Any way you spin it, Casablanca Records was a powerhouse. One of the most successful independent record company of all time, it fueled some of the most iconic music artists in history — Donna Summer, Parliament, Gladys Knight, The Isley Brothers, The Village People, Bill Withers, and yes… even KISS. The brainchild of its idealistic yet brilliant founder/music producer, Neil Bogart, Casablanca became one of the most influential studios by the time things got rolling for the indie label in the 1970s.
That’s what makes Spinning Gold all the more intriguing. The film is a tribute to the late Neil Bogart — his son, Timothy Scott Bogart, writes, directs, and produces the film — as much as it is a parade of talent, as some of today’s hottest music stars taking on the icons who inspired them in a film about the music industry.
The Stars of Spinning Gold
Singer Tayla Parx is one of those performers. She had the immense task of becoming music legend Donna Summer in Spinning Gold. Summer’s hit songs (Bad Girls, Love to Love You Baby, Hot Stuff, I Feel Love, Last Dance) defined a generation and influenced music far beyond the 1970s. “It was absolutely daunting to step into the shoes of somebody the world has loved, and some people have grown up,” Parx admitted with a chuckle.
Meanwhile, Jeremy Jordan (Supergirl, Disney’s Newsies: The Broadway Musical!) takes on the crucial role of Neil Bogart in the film, while Jay Pharoah (Saturday Night Live, Bad Hair) costars as Casablanca co-founder Cecil Holmes. Portraying any historic figure on screen is not easy, but unlike Parx, Pharoah wasn’t all that concerned about playing Holmes.
“I didn’t find it daunting at all,” said Pharoah. “We have certain characteristics. He was a Christian man and I follow that those beliefs. This [cross] is not just something I put around my neck. And Cecil didn’t indulge in coke and all of that stuff. He might have hit the J [marijuana] sometimes, but that’s all he did. I’m like that in my regular life. I hit the J, but I don’t do anything else. And I started in theater and drama, so going into a dramatic role like this wasn’t that hard for me because I’m used to jumping back and forth between comedy and drama. Some of the best comedians can do both.”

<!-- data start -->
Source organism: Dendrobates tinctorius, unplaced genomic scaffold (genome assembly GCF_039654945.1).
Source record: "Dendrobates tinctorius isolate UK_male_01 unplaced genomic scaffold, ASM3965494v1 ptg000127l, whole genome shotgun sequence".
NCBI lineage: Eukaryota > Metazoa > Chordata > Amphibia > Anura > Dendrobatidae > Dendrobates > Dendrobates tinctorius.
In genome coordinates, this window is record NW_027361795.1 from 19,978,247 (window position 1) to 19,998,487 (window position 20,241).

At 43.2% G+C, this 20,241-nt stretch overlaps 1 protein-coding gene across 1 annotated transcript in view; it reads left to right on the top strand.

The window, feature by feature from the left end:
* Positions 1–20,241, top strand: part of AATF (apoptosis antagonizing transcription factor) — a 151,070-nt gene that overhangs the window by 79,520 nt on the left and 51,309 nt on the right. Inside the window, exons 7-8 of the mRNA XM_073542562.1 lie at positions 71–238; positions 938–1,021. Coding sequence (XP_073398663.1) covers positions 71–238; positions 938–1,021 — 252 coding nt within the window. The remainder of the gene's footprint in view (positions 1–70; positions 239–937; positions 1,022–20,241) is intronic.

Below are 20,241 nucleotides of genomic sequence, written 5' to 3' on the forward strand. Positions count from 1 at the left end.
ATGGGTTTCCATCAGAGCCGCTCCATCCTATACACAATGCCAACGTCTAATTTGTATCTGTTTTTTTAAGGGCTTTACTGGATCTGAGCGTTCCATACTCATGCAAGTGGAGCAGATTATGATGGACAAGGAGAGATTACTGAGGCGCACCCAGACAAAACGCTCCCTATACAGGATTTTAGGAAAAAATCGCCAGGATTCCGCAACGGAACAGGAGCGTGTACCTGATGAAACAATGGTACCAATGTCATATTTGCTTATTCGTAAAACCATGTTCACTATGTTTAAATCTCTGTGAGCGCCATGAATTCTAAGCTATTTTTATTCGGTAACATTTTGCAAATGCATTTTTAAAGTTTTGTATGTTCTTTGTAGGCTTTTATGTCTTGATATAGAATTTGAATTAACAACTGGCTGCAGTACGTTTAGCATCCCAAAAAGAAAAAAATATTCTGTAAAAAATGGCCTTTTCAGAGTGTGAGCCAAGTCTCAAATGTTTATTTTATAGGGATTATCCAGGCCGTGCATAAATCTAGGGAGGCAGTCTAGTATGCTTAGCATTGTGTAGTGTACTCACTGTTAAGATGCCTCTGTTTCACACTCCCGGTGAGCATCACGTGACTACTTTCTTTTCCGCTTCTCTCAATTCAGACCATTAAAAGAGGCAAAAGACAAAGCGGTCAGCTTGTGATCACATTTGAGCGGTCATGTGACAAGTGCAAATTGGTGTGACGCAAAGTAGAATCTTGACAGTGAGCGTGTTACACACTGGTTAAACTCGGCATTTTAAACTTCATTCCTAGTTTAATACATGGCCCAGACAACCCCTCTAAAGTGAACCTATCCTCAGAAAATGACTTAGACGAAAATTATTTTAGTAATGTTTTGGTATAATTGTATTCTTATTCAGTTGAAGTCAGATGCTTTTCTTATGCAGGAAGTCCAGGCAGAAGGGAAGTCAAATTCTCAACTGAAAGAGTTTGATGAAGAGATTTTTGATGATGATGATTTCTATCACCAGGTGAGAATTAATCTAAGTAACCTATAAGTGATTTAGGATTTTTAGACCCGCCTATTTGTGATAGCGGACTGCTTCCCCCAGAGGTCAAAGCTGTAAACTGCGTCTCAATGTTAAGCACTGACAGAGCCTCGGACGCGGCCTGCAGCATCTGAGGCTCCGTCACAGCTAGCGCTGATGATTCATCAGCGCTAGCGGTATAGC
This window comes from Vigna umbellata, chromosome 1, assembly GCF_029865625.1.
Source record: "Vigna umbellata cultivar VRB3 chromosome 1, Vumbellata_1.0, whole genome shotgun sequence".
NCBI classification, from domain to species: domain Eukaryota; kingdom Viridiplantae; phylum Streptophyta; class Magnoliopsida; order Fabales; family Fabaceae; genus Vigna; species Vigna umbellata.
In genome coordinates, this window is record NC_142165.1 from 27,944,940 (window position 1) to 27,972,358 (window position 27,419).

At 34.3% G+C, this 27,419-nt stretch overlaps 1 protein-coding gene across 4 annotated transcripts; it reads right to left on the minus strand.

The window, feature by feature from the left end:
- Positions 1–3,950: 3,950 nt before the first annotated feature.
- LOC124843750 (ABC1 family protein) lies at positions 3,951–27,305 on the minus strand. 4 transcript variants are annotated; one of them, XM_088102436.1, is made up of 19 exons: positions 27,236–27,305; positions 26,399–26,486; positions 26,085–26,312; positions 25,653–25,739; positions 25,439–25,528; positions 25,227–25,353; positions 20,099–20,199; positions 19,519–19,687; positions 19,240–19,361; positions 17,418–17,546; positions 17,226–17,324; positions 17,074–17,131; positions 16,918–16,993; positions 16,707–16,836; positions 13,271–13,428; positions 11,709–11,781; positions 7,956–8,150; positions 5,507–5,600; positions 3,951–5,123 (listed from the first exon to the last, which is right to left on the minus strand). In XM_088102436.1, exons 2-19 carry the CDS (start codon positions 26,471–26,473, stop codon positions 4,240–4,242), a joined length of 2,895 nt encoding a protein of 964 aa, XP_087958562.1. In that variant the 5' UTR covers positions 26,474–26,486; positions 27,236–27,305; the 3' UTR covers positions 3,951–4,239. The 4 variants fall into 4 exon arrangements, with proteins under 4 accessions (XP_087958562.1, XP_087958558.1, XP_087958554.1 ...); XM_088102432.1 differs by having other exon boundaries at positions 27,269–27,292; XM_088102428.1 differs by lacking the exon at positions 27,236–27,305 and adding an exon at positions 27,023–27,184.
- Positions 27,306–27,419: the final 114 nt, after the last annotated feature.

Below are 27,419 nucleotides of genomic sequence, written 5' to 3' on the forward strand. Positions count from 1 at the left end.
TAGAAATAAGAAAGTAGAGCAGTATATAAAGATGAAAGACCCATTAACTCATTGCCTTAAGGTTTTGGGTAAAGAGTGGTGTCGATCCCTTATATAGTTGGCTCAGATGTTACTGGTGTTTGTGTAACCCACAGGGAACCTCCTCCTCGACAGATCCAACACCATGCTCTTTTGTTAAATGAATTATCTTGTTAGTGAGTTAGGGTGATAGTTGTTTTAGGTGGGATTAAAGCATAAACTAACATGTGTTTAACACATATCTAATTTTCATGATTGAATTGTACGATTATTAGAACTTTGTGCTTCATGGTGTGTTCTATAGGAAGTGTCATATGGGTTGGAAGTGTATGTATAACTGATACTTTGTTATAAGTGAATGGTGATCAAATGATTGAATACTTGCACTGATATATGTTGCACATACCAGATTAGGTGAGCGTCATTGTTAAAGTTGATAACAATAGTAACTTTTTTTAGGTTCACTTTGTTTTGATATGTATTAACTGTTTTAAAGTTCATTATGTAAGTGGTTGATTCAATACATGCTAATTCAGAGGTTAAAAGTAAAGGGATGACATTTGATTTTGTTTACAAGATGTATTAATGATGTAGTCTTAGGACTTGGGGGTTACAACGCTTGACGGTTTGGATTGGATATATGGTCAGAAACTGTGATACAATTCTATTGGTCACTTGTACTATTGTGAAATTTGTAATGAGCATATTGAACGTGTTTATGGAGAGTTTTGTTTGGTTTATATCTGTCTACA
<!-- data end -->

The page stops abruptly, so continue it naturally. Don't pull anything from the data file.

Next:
Spinning Gold opens in theaters March 31. Parx and Pharoah share more about the film with MovieWeb.
Tayla Parx on Playing Donna Summer
“For me, this film is really about the journey to becoming Donna Summer,” Parx beamed, “In the film, we meet the singer before she’s ‘Donna,’ which to me was very interesting. You can see how her vocals were delivered and eventually transformed.”
Copy that. It’s fun to watch Parx take on Summers here, especially in a crucial scene that involves Ms. Summers recording her career-defining hit, “Love to Love You Baby.” There are other highlights throughout the film, of course, and audiences may appreciate seeing some of today’s favorite musical artists — from Wiz Khalifa to Pink Sweat$ — take on legendary singers.
Parx said she immersed herself in studying the differences between Donna the wannabe star and Donna the icon. “Before this movie, there was very little that showed how Donna became Donna — that journey. This film left some room to think about her as a singer/ songwriter. Like… how do you discover who you are as an artist? And if you knew that what you’re discovering would become iconic one day, how do you approach that?”